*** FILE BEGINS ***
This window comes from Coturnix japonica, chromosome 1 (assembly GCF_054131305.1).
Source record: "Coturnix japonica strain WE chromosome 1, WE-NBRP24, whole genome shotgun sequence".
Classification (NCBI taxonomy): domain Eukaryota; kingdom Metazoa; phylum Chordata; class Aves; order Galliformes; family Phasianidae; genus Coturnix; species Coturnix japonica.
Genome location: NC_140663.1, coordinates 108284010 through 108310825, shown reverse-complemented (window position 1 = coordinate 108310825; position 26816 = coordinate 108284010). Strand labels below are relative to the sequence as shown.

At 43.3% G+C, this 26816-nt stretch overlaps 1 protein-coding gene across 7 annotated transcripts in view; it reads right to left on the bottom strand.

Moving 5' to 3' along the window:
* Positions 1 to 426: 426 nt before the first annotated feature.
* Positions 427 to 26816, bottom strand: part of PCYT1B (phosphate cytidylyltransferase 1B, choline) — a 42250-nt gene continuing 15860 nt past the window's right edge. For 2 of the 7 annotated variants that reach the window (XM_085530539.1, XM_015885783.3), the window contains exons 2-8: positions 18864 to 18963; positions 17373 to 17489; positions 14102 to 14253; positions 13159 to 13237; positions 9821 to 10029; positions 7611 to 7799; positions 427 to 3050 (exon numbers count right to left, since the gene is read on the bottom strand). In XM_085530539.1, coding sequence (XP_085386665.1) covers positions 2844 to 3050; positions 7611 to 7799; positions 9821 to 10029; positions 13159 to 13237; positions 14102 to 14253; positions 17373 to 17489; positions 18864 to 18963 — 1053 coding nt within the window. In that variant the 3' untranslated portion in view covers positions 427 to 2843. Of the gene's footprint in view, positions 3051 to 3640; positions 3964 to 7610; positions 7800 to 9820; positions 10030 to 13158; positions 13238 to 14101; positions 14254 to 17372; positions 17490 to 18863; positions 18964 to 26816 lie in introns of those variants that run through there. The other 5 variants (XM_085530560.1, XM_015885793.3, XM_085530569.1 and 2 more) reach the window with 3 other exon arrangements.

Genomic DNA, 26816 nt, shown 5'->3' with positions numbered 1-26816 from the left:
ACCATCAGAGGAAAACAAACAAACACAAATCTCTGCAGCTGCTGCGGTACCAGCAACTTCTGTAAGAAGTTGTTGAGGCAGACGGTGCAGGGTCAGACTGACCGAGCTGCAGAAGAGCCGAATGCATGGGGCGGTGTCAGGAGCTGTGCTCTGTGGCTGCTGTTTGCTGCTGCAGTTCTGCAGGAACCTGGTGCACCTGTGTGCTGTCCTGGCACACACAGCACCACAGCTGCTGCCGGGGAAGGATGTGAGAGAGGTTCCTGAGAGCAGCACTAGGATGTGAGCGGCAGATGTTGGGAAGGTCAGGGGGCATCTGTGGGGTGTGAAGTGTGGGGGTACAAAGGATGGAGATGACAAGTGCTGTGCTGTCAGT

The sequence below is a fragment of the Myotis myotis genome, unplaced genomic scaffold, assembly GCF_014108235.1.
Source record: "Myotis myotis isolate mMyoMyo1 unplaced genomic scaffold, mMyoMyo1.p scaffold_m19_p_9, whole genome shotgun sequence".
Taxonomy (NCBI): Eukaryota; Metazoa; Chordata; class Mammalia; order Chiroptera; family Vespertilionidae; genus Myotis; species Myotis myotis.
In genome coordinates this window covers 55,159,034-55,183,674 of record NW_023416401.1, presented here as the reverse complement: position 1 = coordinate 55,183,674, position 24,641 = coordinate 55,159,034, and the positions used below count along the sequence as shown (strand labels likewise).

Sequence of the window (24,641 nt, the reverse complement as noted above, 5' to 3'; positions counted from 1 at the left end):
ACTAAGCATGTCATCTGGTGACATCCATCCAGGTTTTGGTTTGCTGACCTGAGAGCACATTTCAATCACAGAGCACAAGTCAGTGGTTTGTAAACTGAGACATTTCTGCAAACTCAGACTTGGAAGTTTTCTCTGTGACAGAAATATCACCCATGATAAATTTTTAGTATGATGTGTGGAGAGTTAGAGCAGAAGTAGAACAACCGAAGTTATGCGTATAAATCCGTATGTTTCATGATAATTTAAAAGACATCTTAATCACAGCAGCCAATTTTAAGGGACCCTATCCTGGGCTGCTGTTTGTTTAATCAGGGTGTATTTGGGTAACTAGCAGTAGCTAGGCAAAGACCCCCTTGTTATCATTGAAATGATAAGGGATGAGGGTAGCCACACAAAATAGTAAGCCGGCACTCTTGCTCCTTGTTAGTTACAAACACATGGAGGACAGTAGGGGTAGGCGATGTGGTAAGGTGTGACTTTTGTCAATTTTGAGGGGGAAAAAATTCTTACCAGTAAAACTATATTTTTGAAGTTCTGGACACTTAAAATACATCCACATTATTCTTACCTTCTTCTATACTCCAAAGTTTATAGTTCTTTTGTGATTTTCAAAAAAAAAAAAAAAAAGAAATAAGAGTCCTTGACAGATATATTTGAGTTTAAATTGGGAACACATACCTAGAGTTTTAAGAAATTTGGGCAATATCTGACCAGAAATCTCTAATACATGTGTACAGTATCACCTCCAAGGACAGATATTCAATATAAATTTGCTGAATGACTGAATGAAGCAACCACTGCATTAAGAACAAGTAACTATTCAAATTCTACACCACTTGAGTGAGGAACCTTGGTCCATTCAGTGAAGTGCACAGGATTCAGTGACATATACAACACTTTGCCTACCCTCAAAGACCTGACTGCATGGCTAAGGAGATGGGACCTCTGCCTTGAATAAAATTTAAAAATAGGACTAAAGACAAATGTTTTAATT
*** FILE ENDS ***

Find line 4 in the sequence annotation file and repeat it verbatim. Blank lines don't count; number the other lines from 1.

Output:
Genome location: NC_140663.1, coordinates 108284010 through 108310825, shown reverse-complemented (window position 1 = coordinate 108310825; position 26816 = coordinate 108284010). Strand labels below are relative to the sequence as shown.